Where Cannabis Is Legal Around The World


We’ve recently been tracking cannabis laws around the United States, going deeper into which states have legalized recreational and medicinal use, including Washington, Colorado and Oregon.

Cannabis is about to be big business in the U.S. Ackrell Capital, a San Francisco-based investment bank focused on middle-market and emerging growth companies, forecasts that the total U.S. cannabis consumer market (including pharmaceuticals) could top $100 billion by 2029, according to its U.S. Cannabis Investment Report 2016.

While cannabis is illegal at the federal level, the government has also said that it won’t intervene with state rules on cannabis, meaning there can sometimes be different laws on the books for individual states.

That’s not how it works in most countries, though, where the law is the law throughout. It doesn’t change depending on which part of the country you’re standing in.

While cannabis remains illegal in many countries around the world, including China, Japan, Turkey and Poland, there are numerous other countries that have eased restrictions, when it comes to both carrying and selling.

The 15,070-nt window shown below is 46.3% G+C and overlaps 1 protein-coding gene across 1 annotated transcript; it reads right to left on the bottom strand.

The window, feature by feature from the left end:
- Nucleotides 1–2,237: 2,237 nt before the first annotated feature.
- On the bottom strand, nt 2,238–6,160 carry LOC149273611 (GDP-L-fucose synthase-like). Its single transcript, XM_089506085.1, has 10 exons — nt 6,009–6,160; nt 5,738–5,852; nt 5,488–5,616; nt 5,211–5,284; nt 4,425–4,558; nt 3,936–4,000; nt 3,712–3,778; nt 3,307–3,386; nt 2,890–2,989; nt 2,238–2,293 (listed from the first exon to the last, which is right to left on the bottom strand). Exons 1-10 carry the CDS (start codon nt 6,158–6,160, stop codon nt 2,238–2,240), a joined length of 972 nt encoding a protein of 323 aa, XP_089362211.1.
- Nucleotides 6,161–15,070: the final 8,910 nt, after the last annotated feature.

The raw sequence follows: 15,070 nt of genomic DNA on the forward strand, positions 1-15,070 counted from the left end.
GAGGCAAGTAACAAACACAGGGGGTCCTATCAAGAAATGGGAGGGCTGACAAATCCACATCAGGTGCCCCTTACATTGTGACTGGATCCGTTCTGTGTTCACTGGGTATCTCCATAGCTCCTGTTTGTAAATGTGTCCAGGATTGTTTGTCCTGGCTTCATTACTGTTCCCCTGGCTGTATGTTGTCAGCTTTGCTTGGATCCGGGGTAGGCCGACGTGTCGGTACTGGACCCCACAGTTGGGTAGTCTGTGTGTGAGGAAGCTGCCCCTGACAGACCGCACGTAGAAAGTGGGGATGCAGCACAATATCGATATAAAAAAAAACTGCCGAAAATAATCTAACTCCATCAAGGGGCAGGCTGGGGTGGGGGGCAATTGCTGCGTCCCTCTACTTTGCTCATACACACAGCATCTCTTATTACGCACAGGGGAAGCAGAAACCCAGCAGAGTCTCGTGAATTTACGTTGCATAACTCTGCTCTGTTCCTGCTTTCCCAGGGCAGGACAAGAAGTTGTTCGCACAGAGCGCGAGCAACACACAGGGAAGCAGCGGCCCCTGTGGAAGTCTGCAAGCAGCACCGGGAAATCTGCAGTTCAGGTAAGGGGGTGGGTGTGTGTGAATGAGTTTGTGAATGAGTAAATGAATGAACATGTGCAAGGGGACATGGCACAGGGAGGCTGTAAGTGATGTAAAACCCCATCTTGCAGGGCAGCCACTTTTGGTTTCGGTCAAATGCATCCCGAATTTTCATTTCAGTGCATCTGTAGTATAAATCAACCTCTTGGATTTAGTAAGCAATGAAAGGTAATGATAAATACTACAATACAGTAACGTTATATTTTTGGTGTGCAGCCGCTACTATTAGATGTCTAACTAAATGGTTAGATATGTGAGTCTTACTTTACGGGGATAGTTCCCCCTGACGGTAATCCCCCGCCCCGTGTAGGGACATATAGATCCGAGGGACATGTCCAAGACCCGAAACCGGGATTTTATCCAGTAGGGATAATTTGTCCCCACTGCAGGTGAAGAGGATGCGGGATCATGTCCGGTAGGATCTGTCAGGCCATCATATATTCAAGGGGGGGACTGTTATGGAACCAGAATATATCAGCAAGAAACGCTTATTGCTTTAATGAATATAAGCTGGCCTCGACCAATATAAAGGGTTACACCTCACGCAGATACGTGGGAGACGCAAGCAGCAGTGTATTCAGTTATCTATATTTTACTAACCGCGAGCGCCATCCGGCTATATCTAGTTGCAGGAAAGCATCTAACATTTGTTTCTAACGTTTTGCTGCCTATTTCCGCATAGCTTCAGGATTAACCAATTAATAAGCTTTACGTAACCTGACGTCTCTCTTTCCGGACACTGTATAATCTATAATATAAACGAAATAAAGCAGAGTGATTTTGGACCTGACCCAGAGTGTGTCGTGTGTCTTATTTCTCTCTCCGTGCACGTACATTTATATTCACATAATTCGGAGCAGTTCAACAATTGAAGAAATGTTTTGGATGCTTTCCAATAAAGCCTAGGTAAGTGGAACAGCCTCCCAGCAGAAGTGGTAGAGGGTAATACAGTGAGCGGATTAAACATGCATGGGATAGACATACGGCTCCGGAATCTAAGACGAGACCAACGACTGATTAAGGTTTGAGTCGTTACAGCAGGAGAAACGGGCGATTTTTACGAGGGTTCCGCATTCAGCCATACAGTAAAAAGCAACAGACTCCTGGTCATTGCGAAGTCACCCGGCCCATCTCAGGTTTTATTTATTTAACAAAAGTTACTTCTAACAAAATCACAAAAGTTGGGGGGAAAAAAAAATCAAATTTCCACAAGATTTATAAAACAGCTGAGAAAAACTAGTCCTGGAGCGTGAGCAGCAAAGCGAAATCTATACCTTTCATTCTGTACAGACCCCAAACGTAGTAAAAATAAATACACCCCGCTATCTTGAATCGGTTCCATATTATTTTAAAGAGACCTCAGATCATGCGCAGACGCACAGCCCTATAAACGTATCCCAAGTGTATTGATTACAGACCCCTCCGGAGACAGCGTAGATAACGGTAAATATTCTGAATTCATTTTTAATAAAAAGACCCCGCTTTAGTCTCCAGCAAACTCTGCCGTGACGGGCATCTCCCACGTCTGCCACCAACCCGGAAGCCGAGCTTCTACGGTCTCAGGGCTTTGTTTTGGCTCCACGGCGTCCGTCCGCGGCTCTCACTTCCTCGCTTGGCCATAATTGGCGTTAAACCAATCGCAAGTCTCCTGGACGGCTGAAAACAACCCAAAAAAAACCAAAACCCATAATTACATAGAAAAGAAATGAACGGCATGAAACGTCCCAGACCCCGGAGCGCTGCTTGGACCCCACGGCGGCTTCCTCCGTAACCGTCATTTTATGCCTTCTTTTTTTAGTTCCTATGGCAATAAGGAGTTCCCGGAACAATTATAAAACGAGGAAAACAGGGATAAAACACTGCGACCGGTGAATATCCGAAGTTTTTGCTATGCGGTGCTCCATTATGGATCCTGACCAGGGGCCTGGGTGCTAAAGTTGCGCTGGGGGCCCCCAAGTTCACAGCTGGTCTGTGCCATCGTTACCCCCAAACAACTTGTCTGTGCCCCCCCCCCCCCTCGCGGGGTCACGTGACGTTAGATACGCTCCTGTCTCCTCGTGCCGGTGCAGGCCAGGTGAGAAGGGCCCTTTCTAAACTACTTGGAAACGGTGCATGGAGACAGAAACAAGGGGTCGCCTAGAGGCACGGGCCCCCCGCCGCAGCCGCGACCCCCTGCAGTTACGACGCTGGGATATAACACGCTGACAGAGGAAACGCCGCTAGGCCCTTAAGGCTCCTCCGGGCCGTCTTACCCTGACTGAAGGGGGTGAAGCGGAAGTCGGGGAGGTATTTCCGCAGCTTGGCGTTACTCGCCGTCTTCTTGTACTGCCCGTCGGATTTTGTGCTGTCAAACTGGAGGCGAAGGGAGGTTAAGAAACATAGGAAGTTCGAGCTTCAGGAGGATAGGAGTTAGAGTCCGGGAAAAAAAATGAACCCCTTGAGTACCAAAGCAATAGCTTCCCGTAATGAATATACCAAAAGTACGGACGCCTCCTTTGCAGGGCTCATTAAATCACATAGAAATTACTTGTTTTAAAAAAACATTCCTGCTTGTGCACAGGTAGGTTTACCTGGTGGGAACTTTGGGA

Here are the cannabis laws in countries around the world, and how they are evolving:

The Netherlands

Possession of cannabis is legal in The Netherlands, up to a point. People can carry up to five grams and possess no more than five cannabis plants.

The sale of cannabis is illegal, but the country takes a policy of “toleration,” in which it looks the other way as long as no other laws are being broken.

Sales are done in so-called “coffee shops,” or establishments where cannabis may be sold, but no alcoholic drinks may be sold or consumed. The government tolerates coffee shops, as long as they don’t sell more than five grams in one transaction or sell hard drugs, sell to minors, or advertise drugs.

If anyone is hoping to fly over to Amsterdam and start smoking cannabis, that’s not the way it works. In January of 2013, a new rule was introduced so that only “residents of The Netherlands” are permitted to visit coffee shops and purchase cannabis there. A resident of The Netherlands is defined as someone who lives in a Dutch municipality and is registered there.

While The Netherlands is pretty lenient when it comes to the possession and sale of cannabis, it is tougher on growers. Growing cannabis plants is illegal, and the government says that it may prosecute anyone with more than five plants. In cases with fewer than five plants, generally only the plants get seized.